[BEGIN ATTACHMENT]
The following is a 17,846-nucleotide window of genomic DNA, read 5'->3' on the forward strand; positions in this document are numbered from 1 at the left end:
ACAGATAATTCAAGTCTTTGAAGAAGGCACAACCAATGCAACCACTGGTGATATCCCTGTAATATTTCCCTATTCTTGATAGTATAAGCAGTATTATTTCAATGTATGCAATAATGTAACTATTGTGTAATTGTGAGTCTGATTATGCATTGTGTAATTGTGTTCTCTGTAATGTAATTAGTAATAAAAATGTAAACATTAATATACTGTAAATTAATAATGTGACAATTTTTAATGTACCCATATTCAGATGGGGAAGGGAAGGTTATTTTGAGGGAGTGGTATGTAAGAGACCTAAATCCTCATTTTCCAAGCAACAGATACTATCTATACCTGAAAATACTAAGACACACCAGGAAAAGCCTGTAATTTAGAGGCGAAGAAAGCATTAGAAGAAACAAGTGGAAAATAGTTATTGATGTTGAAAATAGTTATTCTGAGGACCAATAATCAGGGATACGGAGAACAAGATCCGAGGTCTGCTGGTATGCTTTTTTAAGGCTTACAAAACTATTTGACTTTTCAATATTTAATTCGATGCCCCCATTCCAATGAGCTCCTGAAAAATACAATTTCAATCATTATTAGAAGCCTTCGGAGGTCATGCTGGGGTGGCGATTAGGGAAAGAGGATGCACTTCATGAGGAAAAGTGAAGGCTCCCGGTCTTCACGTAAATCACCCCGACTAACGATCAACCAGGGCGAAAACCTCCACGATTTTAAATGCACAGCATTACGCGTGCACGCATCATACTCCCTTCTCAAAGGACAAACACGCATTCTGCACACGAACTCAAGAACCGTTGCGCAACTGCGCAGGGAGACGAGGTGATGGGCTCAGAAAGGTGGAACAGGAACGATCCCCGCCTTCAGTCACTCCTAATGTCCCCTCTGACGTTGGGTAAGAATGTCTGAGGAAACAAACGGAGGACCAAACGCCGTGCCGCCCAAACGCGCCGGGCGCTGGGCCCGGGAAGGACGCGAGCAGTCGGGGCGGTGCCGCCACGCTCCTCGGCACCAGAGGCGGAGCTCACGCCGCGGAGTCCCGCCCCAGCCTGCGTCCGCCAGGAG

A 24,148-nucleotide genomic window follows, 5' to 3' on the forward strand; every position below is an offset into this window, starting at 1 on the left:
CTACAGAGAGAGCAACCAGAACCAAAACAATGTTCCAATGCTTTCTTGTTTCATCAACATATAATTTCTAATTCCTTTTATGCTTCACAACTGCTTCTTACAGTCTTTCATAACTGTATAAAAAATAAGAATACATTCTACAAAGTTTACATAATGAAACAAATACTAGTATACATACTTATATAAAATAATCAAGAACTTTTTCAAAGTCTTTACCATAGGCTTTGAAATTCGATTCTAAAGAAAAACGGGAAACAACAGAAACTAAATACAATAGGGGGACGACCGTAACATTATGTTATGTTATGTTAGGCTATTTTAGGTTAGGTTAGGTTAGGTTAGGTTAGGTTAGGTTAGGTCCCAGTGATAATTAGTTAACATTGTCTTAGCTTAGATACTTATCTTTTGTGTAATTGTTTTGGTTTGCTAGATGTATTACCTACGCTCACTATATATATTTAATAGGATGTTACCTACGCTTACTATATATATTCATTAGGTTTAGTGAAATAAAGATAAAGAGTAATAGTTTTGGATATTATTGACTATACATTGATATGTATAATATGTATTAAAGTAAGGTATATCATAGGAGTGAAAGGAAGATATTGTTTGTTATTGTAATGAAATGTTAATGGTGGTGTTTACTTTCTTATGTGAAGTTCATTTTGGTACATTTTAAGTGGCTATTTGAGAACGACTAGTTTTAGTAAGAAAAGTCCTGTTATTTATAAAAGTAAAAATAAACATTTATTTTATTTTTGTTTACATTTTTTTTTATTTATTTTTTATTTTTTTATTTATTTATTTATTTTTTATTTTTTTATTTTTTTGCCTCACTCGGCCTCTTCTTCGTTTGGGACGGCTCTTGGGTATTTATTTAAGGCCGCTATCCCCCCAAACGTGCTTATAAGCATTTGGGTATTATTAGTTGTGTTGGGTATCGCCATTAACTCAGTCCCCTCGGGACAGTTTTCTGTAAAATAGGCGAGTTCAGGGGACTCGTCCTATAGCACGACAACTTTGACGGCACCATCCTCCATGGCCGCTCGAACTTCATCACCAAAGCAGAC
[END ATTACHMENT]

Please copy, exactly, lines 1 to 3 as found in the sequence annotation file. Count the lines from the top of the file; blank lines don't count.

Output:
The following is a 17,846-nucleotide window of genomic DNA, read 5'->3' on the forward strand; positions in this document are numbered from 1 at the left end:
ACAGATAATTCAAGTCTTTGAAGAAGGCACAACCAATGCAACCACTGGTGATATCCCTGTAATATTTCCCTATTCTTGATAGTATAAGCAGTATTATTTCAATGTATGCAATAATGTAACTATTGTGTAATTGTGAGTCTGATTATGCATTGTGTAATTGTGTTCTCTGTAATGTAATTAGTAATAAAAATGTAAACATTAATATACTGTAAATTAATAATGTGACAATTTTTAATGTACCCATATTCAGATGGGGAAGGGAAGGTTATTTTGAGGGAGTGGTATGTAAGAGACCTAAATCCTCATTTTCCAAGCAACAGATACTATCTATACCTGAAAATACTAAGACACACCAGGAAAAGCCTGTAATTTAGAGGCGAAGAAAGCATTAGAAGAAACAAGTGGAAAATAGTTATTGATGTTGAAAATAGTTATTCTGAGGACCAATAATCAGGGATACGGAGAACAAGATCCGAGGTCTGCTGGTATGCTTTTTTAAGGCTTACAAAACTATTTGACTTTTCAATATTTAATTCGATGCCCCCATTCCAATGAGCTCCTGAAAAATACAATTTCAATCATTATTAGAAGCCTTCGGAGGTCATGCTGGGGTGGCGATTAGGGAAAGAGGATGCACTTCATGAGGAAAAGTGAAGGCTCCCGGTCTTCACGTAAATCACCCCGACTAACGATCAACCAGGGCGAAAACCTCCACGATTTTAAATGCACAGCATTACGCGTGCACGCATCATACTCCCTTCTCAAAGGACAAACACGCATTCTGCACACGAACTCAAGAACCGTTGCGCAACTGCGCAGGGAGACGAGGTGATGGGCTCAGAAAGGTGGAACAGGAACGATCCCCGCCTTCAGTCACTCCTAATGTCCCCTCTGACGTTGGGTAAGAATGTCTGAGGAAACAAACGGAGGACCAAACGCCGTGCCGCCCAAACGCGCCGGGCGCTGGGCCCGGGAAGGACGCGAGCAGTCGGGGCGGTGCCGCCACGCTCCTCGGCACCAGAGGCGGAGCTCACGCCGCGGAGTCCCGCCCCAGCCTGCGTCCGCCAGGAG

A 24,148-nucleotide genomic window follows, 5' to 3' on the forward strand; every position below is an offset into this window, starting at 1 on the left: